Susan: Marvin is a 28 introvert and I am a third one extrovert. So you can deduce who makes airplane, friends and who doesn’t. Hmm.
Jeanette: Yeah. So question for you, Marvin, like, I picture art kind of in his, and the trajectory you’re imagining in your mind.
Jeanette: Right. In terms of like his language learning and. What he learns about like Korean culture and Vietnamese culture and American culture. Is there any feeling there, like, is there any sadness or a sense of loss? Because he’s probably going to be less in touch with Korean culture than, than you.
Jeanette: Right. So do you have any feelings about that?
Marvin: [00:25:00] Like, I feel not that in touch with Korean culture myself. So I feel like whatever Art is going to get from me is like 5% of what I’ve got. And I’m already probably like 5% of what someone who actually grew up in Korea is, you know, so I feel like it’s not a huge loss. Like
Marvin: Maybe art will reach an age where he really is curious about Korean culture and he really does want to connect. And like, I can’t like be that person for him and that’ll be a bit disappointing. So, so maybe like his grandma can kind of help them like connect to Korea in that way.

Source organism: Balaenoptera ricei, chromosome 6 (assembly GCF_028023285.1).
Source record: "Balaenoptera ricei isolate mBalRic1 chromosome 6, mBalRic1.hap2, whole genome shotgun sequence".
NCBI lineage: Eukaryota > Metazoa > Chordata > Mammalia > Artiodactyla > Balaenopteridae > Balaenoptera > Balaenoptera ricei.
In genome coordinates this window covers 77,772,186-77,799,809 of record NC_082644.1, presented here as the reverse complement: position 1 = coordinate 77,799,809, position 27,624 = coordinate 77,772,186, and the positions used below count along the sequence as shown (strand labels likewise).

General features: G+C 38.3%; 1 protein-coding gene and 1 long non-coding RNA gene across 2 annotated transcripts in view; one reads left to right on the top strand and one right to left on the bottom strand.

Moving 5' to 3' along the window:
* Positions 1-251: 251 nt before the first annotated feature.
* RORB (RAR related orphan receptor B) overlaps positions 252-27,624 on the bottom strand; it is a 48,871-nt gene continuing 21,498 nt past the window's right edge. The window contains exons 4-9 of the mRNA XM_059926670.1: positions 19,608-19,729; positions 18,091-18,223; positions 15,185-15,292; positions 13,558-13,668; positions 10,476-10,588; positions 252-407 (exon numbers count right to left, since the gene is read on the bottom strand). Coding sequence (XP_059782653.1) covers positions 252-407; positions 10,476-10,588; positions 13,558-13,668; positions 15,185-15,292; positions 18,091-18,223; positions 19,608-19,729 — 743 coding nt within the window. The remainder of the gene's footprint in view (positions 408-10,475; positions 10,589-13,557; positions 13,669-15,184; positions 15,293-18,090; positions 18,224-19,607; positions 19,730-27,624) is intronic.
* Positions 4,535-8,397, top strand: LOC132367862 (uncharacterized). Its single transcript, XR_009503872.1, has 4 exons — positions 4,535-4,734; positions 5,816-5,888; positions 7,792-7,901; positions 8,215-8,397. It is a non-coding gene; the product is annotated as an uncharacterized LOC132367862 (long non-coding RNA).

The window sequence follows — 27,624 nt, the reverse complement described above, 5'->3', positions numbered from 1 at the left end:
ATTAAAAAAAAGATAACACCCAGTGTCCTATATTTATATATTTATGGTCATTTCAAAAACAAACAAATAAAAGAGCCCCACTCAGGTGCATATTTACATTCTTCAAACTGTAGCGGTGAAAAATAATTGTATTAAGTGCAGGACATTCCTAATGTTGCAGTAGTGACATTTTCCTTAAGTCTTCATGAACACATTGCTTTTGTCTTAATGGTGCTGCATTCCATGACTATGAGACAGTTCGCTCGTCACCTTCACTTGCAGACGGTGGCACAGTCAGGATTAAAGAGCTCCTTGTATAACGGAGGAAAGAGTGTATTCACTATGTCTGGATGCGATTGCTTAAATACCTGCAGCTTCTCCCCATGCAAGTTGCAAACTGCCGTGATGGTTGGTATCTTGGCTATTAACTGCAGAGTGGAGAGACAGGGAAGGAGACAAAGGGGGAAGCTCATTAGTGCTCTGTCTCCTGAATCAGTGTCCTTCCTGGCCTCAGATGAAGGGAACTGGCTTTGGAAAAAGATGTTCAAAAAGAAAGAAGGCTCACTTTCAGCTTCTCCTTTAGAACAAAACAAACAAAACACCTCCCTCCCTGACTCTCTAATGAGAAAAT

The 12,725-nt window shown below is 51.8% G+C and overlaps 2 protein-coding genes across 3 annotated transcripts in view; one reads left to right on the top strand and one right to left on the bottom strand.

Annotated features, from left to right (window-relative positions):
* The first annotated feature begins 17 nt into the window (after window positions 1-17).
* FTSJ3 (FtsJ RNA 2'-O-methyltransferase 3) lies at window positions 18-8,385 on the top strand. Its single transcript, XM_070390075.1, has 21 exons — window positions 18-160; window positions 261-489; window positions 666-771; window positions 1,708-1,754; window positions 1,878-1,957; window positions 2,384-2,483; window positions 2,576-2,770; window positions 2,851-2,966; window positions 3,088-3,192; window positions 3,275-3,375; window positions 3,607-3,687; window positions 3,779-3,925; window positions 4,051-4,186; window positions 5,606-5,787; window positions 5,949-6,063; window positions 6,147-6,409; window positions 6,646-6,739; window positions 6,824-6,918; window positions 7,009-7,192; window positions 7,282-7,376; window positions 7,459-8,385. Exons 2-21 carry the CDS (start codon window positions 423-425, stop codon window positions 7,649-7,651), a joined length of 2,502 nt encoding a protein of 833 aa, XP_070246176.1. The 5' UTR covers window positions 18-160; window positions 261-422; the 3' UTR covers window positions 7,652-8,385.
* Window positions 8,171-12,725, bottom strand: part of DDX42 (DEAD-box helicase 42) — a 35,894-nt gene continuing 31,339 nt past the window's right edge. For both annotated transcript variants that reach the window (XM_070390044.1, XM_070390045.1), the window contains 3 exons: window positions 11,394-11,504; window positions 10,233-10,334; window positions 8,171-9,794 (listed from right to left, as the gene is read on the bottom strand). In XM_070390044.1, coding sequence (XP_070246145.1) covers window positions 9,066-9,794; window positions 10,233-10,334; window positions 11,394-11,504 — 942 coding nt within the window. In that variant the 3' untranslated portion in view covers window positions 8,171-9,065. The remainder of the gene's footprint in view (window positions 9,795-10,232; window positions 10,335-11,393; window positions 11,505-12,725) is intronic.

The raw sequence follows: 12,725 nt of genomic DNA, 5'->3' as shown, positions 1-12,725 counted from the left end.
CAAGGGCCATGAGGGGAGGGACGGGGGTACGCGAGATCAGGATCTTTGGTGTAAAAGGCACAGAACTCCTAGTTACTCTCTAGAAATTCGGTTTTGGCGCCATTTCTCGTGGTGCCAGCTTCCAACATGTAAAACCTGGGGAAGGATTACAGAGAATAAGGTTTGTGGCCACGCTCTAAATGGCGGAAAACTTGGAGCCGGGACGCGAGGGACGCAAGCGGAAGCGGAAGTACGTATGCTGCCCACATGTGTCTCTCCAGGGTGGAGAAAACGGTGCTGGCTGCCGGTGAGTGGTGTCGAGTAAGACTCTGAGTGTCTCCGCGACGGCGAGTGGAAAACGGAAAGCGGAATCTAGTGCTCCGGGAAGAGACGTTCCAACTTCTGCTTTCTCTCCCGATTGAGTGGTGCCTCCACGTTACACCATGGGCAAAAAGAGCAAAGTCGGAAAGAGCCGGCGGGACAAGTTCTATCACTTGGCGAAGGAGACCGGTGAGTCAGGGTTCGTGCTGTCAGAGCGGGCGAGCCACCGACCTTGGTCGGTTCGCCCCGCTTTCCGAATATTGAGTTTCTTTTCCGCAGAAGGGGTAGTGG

Marvin: So, so yeah, I, I could, I could see like maybe art might be really interested in that part of his [00:26:00] heritage at some point. And I might have like a tough time, like filling in the gap. Maybe I have to step up at that point and become like, like a new person. And like explore my own Korean ness. But, but yeah, I guess at this point I don’t feel like too sad about it.
Marvin: And then I’ll just like react as things unfold. Cause, cause I mean he could just be really into the Vietnamese side of things also. Although Korean culture is becoming really big right now, so